President Barack Obama shakes hands with Palestinian children during a visit to the Church of the Nativity in the occupied West Bank town of Bethlehem, March 22, 2013. (ATEF SAFADI-POOL/GETTY IMAGES)
Lebanese Kurds wave the Kurdish flag and a flag picturing Kurdish rebel leader Abdullah Ocalan during Persian New Year, or Noruz, celebrations in Beirut, March 21, 2013. (JOSEPH EID/AFP/GETTY IMAGES)
Israeli Finance Minister Yair Lipid (c) with former Foreign Minister Avigdor Lieberman, who resigned his position after being indicted on charges of fraud and breach of trust, at the Feb. 5 swearing in of the 19th Knesset. (URIEL SINAI/AFP/GETTY IMAGES)
Israeli soldiers take pictures of each other in front of Israel’s illegal apartheid wall near the Qalandia checkpoint outside Ramallah, March 30, 2013. Israeli troops earlier had clashed with Palestinian demonstrators commemorating the 37th anniversary of “Land Day.” (ABBAS MOMANI/AFP/GETTY IMAGES)
Clay, Babylon, Mesopotamia, after 539 BCE D x H: 7.8-10 x 21.9-22.8 cm British Museum, London, ME 90920 Photo: ©The Trustees of the British Museum
Prosthetic legs for wounded American soldiers at the Center for Intrepid rehabilitation gym at Brooke Army Medical Center in San Antonio, TX, Aug. 7, 2012. (JOHN MOORE/GETTY IMAGES)
January/February 2005 Postcard
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With the U.S. presidential election and the recent death of Palestinian President Yasser Arafat still fresh in many people’s minds, talk of elections in Palestine is heating up. On Nov. 2, Americans drove to their local schools, churches, community centers and fire departments to choose their next president.
Due to Israel’s military occupation of their land, it is unlikely that Palestinians will be afforded the same freedom of movement to democratically elect their next leader. As long as the Israeli army occupies the West Bank and controls the Gaza Strip, Palestinians say it is impossible for them to hold free, fair and transparent elections.
Israeli roadblocks and checkpoints impede campaigning—an essential part of any election, as you are well aware—and many significant Palestinian leaders remain in Israeli prisons, including Marwan Barghouti, who was one of the 10 original presidential candidates.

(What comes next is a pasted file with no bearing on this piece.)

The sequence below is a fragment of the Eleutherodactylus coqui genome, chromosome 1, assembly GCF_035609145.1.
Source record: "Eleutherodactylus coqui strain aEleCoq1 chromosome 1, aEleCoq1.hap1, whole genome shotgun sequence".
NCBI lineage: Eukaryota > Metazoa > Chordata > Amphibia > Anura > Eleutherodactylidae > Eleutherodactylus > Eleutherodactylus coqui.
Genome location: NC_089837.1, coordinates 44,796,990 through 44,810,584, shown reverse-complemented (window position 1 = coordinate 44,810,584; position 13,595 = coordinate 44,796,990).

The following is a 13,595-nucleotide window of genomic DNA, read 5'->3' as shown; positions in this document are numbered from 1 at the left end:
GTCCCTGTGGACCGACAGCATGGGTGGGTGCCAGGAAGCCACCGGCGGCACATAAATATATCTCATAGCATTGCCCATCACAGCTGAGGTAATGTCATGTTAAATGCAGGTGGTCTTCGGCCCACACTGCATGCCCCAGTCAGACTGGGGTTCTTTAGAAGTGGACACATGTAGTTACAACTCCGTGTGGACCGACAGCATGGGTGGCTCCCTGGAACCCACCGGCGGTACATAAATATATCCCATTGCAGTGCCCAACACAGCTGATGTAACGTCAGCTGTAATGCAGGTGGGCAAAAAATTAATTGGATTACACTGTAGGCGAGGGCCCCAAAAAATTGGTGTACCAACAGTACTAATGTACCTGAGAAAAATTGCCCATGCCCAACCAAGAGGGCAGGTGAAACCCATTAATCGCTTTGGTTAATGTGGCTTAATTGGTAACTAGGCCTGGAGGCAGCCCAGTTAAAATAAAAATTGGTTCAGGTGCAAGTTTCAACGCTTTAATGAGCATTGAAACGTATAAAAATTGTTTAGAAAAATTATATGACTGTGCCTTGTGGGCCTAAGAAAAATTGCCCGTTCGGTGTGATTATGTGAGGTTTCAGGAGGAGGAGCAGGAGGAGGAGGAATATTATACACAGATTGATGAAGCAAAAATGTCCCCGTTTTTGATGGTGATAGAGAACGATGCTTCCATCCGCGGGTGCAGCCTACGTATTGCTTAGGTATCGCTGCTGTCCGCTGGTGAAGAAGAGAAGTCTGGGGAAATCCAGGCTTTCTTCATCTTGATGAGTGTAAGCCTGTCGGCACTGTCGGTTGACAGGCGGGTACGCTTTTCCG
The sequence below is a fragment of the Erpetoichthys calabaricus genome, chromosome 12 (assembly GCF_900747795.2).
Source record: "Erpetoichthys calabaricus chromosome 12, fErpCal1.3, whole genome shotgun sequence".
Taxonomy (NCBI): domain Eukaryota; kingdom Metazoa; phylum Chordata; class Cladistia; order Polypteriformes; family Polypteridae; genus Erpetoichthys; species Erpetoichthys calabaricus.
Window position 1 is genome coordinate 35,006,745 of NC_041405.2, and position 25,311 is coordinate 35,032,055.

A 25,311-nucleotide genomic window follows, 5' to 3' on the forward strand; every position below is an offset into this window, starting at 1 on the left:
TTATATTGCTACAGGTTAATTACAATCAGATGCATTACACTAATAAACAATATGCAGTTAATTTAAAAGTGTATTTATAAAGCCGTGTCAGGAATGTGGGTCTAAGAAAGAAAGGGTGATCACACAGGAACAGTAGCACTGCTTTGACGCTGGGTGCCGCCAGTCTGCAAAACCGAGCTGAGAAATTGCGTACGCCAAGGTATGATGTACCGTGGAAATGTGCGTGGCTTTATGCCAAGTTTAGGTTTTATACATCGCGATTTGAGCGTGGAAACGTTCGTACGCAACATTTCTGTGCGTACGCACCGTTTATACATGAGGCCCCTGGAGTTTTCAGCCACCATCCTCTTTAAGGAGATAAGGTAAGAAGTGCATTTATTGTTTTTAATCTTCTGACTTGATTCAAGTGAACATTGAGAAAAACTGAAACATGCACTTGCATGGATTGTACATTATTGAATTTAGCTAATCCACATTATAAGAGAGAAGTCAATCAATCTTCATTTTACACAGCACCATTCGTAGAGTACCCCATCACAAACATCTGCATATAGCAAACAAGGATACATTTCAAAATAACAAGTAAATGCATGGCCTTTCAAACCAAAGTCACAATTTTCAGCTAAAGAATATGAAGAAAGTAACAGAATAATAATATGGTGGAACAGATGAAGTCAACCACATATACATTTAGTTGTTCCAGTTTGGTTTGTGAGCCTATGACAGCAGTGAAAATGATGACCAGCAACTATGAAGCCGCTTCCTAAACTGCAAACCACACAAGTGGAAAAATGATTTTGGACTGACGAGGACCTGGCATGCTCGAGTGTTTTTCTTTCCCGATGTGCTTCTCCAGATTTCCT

Please work to ensure Palestinians are given a chance to truly pick their next leader, and insist that Israel facilitate the process by removing all roadblocks and checkpoints.
City, State, Zip:
Israeli border police arrest Bassam al-Salhi, a People’s Party candidate in the Palestinian elections, as he tries to enter Jerusalem (AFP photo/Source People’s Party).
In November talks with Israeli officials in Jerusalem regarding the Jan. 9 Palestinian election, Secretary of State Colin Powell said, “We want to do everything we can, working together, to see that these elections are held in a peaceful way and give the Palestinian people a new opportunity to move forward. The terror must be ended; the violence must be ended.”
To achieve balance in our Middle East policy, the secretary of state—and, by extension, the U.S.—must put equal emphasis on ending Israel’s military occupation, and the brutality that accompanies it, as on ending Palestinian violence.
The U.S. and Israel must accept the leader Palestinians elect and establish a relationship based on honesty and mutual respect. As Israeli Foreign Minister Silvan Shalom recently said, it is in Israel’s interest to see the Palestinian elections go forward, as they could pave the way for a new leadership “with whom we can sit down.” An equitable and lasting peace can never be achieved as long as Palestinian leaders are denied a place at the table.